An East Dallas sandwich shop called Goodfriend Package has been the talk among foodie circles this week. Walk into the modest space on Peavy Road, and you might wonder what the fuss is about. Grab a reuben and a six-pack of craft beer to go, and you may be singing a different tune.
Goodfriend Package has become a passion project for partners Josh Yingling and Matt Tobin, who also own local restaurants Goodfriend Beer Garden and Burger House and the Blind Butcher. What can diners expect? At the least, good beer and good food in a casual atmosphere, Tobin says. The shop opened Jan. 13.
"It's like a combination of Goodfriend on the beer side ... and Blind Butcher on the food side," Tobin says. The idea for deli came from Yingling, who worked at one when he lived in Colorado. He called it one of the most fun jobs he's ever had.
Though the owners acquired the building more than three years ago, Goodfriend Package hit several setbacks, including a 13-month rezoning conundrum to allow the business to sell beer and wine. But buzz continually surrounded the project on its journey toward opening day.
Adding fuel to the flame, Tobin said Thursday that local roaster Cultivar Coffee would be setting up shop in a currently empty bar space at Goodfriend Package, relocating from its location inside Good to Go Taco, which is across the street. The move afforded the business to extend its hours and open on Mondays, says Jonathan Meadows, co-founder of Cultivar.
"It's an opportunity for us to continue to grow and be a stronger company," he says.
Meadows expects to open at Goodfriend Package in mid-February.
Room to grow
Both Yingling and Tobin contend Goodfriend Package is still a work in progress.
A wall of beer coolers lines one side of the store, some still waiting to be filled. On the opposite side is a seating area with tables and a selection of records. (Good Records owner Christopher Penn set up a satellite shop at Goodfriend Package.) A nearly century-old wooden deli counter adds a pop of character to the space.
The kitchen, under direction of chef Oliver Sitrin, opens at 7 a.m. to serve an array of breakfast sandwiches and switches gears at 11 a.m. to feed the lunch crowd with between-breads such as pastrami, a club, smoked chicken salad and grilled cheese. Sandos range $5 to $15.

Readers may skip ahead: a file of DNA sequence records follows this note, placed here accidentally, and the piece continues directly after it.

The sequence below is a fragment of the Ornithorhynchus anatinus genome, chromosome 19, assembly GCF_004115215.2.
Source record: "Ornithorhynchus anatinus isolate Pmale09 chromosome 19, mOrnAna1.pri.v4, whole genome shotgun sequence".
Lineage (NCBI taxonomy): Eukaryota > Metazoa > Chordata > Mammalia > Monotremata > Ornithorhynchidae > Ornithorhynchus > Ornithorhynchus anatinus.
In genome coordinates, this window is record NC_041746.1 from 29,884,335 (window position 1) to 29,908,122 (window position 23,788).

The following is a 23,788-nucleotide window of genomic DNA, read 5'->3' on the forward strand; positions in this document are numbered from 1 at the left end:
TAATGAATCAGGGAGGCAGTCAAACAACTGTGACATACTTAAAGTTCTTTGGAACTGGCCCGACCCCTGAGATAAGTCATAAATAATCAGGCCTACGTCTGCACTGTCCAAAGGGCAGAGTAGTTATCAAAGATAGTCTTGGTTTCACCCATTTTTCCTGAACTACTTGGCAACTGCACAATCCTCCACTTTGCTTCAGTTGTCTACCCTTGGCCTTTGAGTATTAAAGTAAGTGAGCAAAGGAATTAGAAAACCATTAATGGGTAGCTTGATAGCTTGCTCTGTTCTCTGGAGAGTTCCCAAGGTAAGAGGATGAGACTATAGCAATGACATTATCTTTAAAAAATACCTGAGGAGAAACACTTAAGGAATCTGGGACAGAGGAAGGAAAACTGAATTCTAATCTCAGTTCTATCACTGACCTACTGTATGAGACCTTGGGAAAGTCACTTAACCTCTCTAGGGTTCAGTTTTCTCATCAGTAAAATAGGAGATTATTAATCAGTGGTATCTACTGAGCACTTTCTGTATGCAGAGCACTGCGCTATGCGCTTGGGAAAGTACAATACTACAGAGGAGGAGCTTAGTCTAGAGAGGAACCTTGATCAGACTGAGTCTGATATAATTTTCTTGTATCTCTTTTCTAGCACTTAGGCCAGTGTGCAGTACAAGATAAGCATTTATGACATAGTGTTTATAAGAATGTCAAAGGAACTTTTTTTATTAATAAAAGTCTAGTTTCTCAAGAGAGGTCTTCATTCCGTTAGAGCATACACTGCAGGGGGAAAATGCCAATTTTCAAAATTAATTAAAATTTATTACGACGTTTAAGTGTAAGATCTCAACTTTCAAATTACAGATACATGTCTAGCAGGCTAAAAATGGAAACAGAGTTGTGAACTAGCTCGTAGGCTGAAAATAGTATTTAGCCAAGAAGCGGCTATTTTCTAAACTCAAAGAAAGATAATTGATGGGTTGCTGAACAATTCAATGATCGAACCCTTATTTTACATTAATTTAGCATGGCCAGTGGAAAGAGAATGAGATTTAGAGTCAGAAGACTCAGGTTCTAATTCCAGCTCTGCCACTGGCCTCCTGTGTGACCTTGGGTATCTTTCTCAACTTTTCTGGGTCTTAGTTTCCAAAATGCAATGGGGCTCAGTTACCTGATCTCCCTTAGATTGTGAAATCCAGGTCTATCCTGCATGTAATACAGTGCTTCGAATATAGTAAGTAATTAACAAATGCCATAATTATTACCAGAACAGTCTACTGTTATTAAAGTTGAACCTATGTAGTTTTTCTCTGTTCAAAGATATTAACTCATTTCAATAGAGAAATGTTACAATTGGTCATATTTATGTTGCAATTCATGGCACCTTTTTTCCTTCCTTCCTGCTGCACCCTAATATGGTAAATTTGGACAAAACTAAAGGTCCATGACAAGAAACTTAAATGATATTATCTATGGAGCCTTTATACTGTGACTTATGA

Those in need of a drink will have to settle for a non-alcoholic beverage.
Though Goodfriend Package offers about 600 different beers and a selection reds and whites, it's licensed as a retail shop, meaning patrons cannot crack a cold one on-site. Owners are considering investing in another license to sell booze for on-site consumption.
Eventually they'd like to offer craft beer tastings and seminar, as well as meat by the pound and some of Blind Butcher's popular sausages.
"We want to grow into it," Yingling says of the staggered approach. "We're trying to do it the right way the first time."
Part of a bigger picture
Yingling and Tobin have big plans for the area near the corner of Peavy and Garland roads. Goodfriend Package marks their second business near that intersection, but they have plans for more. Not original concepts -- 2016 is the year of no new businesses, they (and their families) hope -- but rather ventures by entrepreneurs they bring in to fill vacant spaces.
In December, the duo helped husband and wife Dylan and Pamela Dowdy move their art shop on wheels, Dowdy Studio, into a storefront neighboring Goodfriend Package. Yingling and Tobin recently leased another empty store in the same strip with the intention to sublease.
"We are literally trying to change this whole shopping center," Tobin says.
It's about investing the area to give back to the people who live there. The owners are looking for "good businesses with responsible owners that are bringing a service to the neighborhood that either wasn't previously there or wasn't previously there with that high of quality," Tobin says.
The partners recently built a 2,400-square-foot commissary they call the "meat garage" where they butcher, smoke and cure the proteins used at their restaurants. The long-term plan includes expanding operations to become a wholesale provider.
"It's a vertical integration piece, so we can start to buy things from ourselves, supply ourselves," Tobin says. "Eventually we'll probably grind our own meat for Goodfriend [Beer Garden and Burger House] ... that's what we want to get to."
But the owners don't want to get ahead of themselves just yet.
"We don't have plans to do anything right now except make sure all of our businesses are running correctly," Yingling says. Point taken.